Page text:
Shaun Lucas
Opinion Editor

The summer of 2020 was a particularly dispiriting summer: civil rights riots, pandemic death toll continuously rising, and limitations on social gatherings all made for an unengaging season without positive distractions. Specifically, it’s difficult to have fun when nonessential entertainment activities, such as bowling, are closed and/or harsh restrictions.

Movie theaters are one of the activities which became unavailable during the pandemic. While some theaters remained open to hopefully stay in business, others were completely shut down for months. In its most recent financial quarter, AMC Theaters lost $561 million in potential revenue, according to Los Angeles Times.

Before discussing the near future of theaters, one must understand how theaters even remain profitable. Many theater chains, including AMC, only keep half the profits from ticket sales, according to Business Insider. In this, much of theaters’ revenue comes from concession sales. You ever wonder why a small popcorn still costs around $6? Well, it’s to ensure the cinema remains afloat.

Of course, nobody goes to the theaters just for food. With the limitations of filming for movies, theaters lack new content to gain crowds. 

Along with limited new releases, theaters also compete with streaming services releasing their own films and series. Theaters obviously don’t gain concession revenue with viewers staying home.

For some, I understand going to the theater is an experience beyond simply watching a movie. While I understand the appeal, the shutdowns made me appreciate the ability to watch movies I love without dealing with snack prices and distracting patrons. Also, rather than paying for multiple tickets, I can watch movies I love multiple times at a time of my convenience.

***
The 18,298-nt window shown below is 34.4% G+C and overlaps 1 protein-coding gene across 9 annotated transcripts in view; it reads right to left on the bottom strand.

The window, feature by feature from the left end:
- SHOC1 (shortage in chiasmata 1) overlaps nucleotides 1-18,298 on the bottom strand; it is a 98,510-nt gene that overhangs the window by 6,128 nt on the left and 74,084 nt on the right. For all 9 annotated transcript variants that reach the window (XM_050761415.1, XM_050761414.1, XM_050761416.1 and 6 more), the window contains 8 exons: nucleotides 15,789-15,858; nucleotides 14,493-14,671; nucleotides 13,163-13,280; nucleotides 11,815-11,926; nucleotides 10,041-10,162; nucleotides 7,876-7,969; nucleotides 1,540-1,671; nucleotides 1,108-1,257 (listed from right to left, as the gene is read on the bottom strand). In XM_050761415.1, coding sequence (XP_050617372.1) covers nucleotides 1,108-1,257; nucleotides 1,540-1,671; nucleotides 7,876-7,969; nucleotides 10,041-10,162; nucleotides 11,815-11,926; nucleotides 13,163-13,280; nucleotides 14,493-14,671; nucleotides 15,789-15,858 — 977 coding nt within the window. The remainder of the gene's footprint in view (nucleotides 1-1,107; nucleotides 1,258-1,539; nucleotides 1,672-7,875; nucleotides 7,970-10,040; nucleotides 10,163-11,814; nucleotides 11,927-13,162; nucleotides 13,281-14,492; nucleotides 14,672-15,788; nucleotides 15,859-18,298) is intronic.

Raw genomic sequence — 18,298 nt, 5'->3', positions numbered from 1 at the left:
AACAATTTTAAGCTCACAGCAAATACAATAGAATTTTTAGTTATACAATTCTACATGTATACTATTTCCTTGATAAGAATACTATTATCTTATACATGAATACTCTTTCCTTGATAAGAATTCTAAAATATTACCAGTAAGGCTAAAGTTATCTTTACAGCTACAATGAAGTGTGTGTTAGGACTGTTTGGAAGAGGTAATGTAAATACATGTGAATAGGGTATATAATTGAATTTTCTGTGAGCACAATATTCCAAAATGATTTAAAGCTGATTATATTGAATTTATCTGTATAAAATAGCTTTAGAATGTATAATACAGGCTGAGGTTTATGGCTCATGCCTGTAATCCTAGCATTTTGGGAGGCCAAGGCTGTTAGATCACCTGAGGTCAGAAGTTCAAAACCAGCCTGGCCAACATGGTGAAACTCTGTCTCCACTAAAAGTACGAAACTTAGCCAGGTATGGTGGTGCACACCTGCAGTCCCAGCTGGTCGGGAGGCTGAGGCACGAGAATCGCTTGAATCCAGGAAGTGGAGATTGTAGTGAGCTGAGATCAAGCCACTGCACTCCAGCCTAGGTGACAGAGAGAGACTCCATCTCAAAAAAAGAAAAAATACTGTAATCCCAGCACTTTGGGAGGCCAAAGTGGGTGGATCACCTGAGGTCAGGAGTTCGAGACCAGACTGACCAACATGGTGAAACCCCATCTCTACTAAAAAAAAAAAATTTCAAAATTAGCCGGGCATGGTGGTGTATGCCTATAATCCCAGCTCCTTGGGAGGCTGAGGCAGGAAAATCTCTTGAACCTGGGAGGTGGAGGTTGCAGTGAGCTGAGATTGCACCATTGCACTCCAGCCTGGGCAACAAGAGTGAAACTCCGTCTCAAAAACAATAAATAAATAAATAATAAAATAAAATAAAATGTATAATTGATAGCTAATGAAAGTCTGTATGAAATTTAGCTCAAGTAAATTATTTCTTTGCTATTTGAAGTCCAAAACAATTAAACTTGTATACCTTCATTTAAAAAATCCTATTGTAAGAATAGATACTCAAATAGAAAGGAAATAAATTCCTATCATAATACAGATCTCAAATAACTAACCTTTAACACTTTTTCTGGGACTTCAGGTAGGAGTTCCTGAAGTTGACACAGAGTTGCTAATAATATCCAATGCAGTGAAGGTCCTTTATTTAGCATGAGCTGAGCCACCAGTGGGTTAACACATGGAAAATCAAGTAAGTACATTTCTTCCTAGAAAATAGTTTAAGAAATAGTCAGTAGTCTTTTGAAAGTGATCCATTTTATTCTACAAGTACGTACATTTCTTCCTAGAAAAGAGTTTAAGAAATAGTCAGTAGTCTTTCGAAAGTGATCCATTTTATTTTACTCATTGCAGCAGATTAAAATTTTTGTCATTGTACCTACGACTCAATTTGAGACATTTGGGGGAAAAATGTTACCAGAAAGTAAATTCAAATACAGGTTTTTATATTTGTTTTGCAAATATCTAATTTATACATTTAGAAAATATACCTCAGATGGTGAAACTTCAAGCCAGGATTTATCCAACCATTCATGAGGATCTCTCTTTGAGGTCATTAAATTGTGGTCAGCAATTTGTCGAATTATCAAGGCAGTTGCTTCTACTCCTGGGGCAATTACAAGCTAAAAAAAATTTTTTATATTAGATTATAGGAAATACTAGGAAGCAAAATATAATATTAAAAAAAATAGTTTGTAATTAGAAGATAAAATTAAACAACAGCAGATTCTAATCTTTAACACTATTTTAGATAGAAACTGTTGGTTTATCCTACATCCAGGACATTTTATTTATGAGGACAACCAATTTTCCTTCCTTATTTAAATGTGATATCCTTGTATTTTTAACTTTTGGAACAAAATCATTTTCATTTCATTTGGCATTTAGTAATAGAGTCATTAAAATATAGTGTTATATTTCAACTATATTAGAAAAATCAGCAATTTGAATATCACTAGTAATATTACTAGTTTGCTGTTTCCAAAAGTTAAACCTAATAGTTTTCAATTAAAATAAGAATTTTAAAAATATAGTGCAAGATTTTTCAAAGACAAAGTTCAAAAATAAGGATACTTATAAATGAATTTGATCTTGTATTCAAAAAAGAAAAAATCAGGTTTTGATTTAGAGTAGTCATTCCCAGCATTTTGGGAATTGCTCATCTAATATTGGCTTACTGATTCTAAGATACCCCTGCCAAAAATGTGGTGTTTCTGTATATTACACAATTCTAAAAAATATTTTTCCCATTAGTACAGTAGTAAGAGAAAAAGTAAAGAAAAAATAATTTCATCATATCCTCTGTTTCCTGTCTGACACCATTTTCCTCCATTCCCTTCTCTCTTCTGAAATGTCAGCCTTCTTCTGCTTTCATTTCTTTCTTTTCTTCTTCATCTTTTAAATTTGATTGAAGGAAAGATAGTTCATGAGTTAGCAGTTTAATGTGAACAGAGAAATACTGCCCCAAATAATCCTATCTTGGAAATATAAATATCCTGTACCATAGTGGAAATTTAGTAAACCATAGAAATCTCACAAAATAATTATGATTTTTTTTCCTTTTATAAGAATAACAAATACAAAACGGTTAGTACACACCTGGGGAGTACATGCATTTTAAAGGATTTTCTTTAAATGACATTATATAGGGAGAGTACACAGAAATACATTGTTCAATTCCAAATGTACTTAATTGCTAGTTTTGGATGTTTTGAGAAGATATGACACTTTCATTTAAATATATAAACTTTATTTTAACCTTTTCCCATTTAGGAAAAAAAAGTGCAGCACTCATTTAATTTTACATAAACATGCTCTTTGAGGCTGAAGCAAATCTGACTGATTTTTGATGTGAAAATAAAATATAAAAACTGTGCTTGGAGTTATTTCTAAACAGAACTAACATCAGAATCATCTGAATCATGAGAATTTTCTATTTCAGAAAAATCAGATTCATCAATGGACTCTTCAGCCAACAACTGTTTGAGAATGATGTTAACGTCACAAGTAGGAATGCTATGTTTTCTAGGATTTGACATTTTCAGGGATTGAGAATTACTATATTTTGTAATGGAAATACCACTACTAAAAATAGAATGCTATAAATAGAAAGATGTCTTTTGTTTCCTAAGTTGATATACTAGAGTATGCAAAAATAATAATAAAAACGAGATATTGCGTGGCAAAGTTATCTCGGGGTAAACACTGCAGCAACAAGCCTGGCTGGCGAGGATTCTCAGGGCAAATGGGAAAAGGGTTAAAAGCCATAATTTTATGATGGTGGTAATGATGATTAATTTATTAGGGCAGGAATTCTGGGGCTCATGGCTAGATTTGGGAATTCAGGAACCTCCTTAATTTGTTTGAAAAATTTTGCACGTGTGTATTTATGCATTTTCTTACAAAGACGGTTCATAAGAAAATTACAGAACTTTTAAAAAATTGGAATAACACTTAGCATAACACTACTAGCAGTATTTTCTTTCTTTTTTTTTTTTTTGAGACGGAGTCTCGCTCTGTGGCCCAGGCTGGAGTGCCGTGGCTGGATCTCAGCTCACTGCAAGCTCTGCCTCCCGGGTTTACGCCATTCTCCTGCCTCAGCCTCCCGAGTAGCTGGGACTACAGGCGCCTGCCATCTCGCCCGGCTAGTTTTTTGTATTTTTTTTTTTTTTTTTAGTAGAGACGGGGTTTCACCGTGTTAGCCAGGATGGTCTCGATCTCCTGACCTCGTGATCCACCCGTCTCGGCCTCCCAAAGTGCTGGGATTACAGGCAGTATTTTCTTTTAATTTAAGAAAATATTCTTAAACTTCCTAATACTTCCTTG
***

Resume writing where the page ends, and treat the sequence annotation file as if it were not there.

Even major film companies seem to share my preference. Disney seemingly figured out a method of regaining lost ticket sale revenue. Along with the $6.99 monthly fee for the “Disney Plus” service, subscribers must also pay $30 for access to “Mulan” (2020), released on Sept. 4, 2020.

“Mulan” has an estimated $20 million budget, according to IMDb. While the additional price may seem excessive, the film likely needed this additional charge to gain profit. In addition, when considering the price of families with children going to the theater, $30 is likely way less than attending a local cinema for those groups. 

To respond to the rise of digital-only film releases, theaters are now offering specialty deals to regain audiences. In August, AMC reopened their buildings, promoting 15 cent ticket prices for classic films. If anything, the low price reinstates how little ticket sales matter compared to food. In addition, new films “Tenet” and “New Mutants” were  released in theaters on Sept. 4.

The sales of Mulan compared to AMC’s ticket revenue in September will likely act as a preview to the future of cinema. While I do not wish for theaters to go out of business, I would love to continue having new films as accessible as possible. Above all, especially in a still Covid-ridden climate, I cannot imagine theaters surviving with their inconvenient and expensive business models. There’s simply more in paying for a month of a service within the safety of your home than a similar price with one movie and no free snacks.